Last summer in Enid, Okla., Denny Price, who had coached sons Mark and Brent in high school and now runs the program at Phillips University, employed his sons as instructors in his basketball camp.
"We helped the kids run through all the drills," said Brent, a guard at Oklahoma who was the Washington Bullets' second-round pick in the NBA draft on June 24. "And then my father announced, 'Now, for a special treat, we'll have Mark and Brent go one-on-one.'
"It caught me by surprise," he added. "My father knew that when Mark and I played each other, it almost always ended in a fight. BTC both very competitive, but this was one of those rare times I beat him. And I didn't offer him a rematch."
The rematch could come this fall if Brent wins a backcourt job with the Bullets and gets a chance to play against his brother, the point guard for the Cleveland Cavaliers.
Separated in age by almost five years, they are close enough in looks and physique to be mistaken for twins.
Their basketball backgrounds are also remarkably similar. Mark, like Brent, was considered a gamble when he graduated from Georgia Tech. He was selected on the second round in 1986 by the Dallas Mavericks, who traded him on draft day to Cleveland.
Two years later, the Cavaliers thought enough of him to send Kevin Johnson to the Phoenix Suns, and Mark Price now is considered one of the NBA's premier point guards.
"Being compared to an NBA All-Star isn't bad at all," Brent said. "It's been that way since I started to play in junior high. And I don't think it's going to change any time soon. It doesn't bother me. It makes me work that much harder to improve my game.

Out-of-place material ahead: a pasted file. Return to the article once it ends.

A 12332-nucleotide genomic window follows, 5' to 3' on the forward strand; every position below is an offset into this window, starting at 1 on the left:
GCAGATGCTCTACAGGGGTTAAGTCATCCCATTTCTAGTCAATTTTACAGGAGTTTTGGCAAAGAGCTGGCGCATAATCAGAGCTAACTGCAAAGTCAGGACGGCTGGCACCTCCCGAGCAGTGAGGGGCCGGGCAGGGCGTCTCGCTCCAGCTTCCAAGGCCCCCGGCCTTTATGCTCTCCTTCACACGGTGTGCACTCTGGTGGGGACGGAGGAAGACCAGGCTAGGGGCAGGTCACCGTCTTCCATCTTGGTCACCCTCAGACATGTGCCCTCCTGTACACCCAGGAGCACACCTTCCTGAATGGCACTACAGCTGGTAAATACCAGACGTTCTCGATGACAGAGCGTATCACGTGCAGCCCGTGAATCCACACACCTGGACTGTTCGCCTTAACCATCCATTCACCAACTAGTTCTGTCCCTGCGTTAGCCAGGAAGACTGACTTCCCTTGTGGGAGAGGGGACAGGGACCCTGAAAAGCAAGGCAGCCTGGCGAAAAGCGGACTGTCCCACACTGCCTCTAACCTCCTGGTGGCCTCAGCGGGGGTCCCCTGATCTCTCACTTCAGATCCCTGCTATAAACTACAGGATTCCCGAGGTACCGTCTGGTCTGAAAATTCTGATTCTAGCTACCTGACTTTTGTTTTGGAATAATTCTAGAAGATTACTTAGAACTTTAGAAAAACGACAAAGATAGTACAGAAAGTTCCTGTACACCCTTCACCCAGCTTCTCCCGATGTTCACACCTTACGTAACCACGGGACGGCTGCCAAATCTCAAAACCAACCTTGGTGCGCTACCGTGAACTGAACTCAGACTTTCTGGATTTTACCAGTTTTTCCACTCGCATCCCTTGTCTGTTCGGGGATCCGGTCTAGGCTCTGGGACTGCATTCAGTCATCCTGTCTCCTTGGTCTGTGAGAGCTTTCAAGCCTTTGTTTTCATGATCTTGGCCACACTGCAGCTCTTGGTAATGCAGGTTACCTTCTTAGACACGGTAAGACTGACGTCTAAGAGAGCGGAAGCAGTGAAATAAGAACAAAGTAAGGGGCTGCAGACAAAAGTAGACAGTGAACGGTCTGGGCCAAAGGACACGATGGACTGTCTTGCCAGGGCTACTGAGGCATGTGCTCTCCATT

"We played a lot of games against each other the last two summers, when I helped Mark run his basketball camp in Atlanta. You don't know how tough it is to keep him from scoring. But I also think it's getting tougher each year for him to stop me."
Asked about their friendly rivalry, Mark said: "I'm glad I'm the older one. It puts more pressure on Brent. Even when he played two years at South Carolina, people who knew me at Georgia Tech were comparing us. I don't think it's fair, but that's the way it is."
There was pressure placed on Brent when, in 1989, after voicing displeasure with the deliberate style of basketball employed by George Fenton at South Carolina, he transferred to Oklahoma to join Billy Tubbs' run-and-gun Sooners.
His arrival at the Norman campus was greeted with fanfare. His father had been an All-Big Eight player there in the 1960s and later was an assistant coach under John MacLeod. Now, he would be compared not only with his brother, but also with his father.
After sitting out a year, Brent expected to join an explosive Sooners team featuring Jackie Jones, Damon Patterson and Smokey McCovery. As things developed, all three became ineligible.
"My junior year was the most disappointing season I ever experienced," he said. "The worst thing probably was scoring 56 points against Loyola Marymount [Oklahoma won, 172-112] early the year. After that, everyone felt if I didn't score 30 a game, something was wrong."
Despite a lingering case of walking pneumonia, Price averaged 17.5 points and made 97 steals his junior season.
After an extensive summer weight program that added 15 pounds to his bony, 6-foot-1 frame (putting him at 175 pounds), everything seemed to fall in place for Price this past season. After making the switch from shooting guard to playmaker, he averaged 18.7 points and led the Sooners in assists, steals and three-point shots.
He auditioned for the pro scouts in the tournaments in Portsmouth, Va., and Orlando, Fla., and the final June NBA camp in Chicago, where he played for Bullets assistant coach Jeff Bzdelik.
"What impressed me most about Brent is his relentless hustle," said Bzdelik. "He's tough-minded, like his brother. If there's a loose ball, he's diving on the floor for it. He's an excellent shooter, but he still has to prove he can play the point."
Season.. .. .. ..G.. ..Reb... ..Ast... .. .. .. Pts.
1987-88.. .. .. 29.. . 1.6.. .. 2.7.. .. .. .. .10.7
1988-89.. .. .. 30.. ..2.5.. .. 4.3.. .. .. ... 14.4
OKLAHOMA 61990-91.. .. .. 35.. ..3.6.. .. 5.5.. .. .. .. .17.5
1991-92.. .. .. 30.. ..3.7.. .. 6.2.. .. .. .. .18.7
Totals.. .. .. 124.. ..2.9.. .. 4.7.. .. .. .. .15.5